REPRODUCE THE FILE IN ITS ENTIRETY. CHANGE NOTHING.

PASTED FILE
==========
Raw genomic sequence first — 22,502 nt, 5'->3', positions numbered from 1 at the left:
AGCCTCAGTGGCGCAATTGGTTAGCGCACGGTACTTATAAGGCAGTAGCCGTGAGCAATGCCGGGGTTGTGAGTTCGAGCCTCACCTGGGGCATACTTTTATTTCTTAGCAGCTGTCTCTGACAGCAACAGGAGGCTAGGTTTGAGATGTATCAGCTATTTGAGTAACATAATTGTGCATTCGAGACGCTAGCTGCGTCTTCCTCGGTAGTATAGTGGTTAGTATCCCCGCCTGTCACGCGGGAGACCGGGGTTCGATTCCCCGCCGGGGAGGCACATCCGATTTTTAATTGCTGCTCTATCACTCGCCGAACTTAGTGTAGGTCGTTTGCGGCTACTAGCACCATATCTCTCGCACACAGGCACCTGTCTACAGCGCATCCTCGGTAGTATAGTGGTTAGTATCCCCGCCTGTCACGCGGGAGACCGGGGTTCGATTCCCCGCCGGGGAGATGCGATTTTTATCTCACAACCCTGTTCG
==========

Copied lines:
Raw genomic sequence first — 22,502 nt, 5'->3', positions numbered from 1 at the left:
AGCCTCAGTGGCGCAATTGGTTAGCGCACGGTACTTATAAGGCAGTAGCCGTGAGCAATGCCGGGGTTGTGAGTTCGAGCCTCACCTGGGGCATACTTTTATTTCTTAGCAGCTGTCTCTGACAGCAACAGGAGGCTAGGTTTGAGATGTATCAGCTATTTGAGTAACATAATTGTGCATTCGAGACGCTAGCTGCGTCTTCCTCGGTAGTATAGTGGTTAGTATCCCCGCCTGTCACGCGGGAGACCGGGGTTCGATTCCCCGCCGGGGAGGCACATCCGATTTTTAATTGCTGCTCTATCACTCGCCGAACTTAGTGTAGGTCGTTTGCGGCTACTAGCACCATATCTCTCGCACACAGGCACCTGTCTACAGCGCATCCTCGGTAGTATAGTGGTTAGTATCCCCGCCTGTCACGCGGGAGACCGGGGTTCGATTCCCCGCCGGGGAGATGCGATTTTTATCTCACAACCCTGTTCG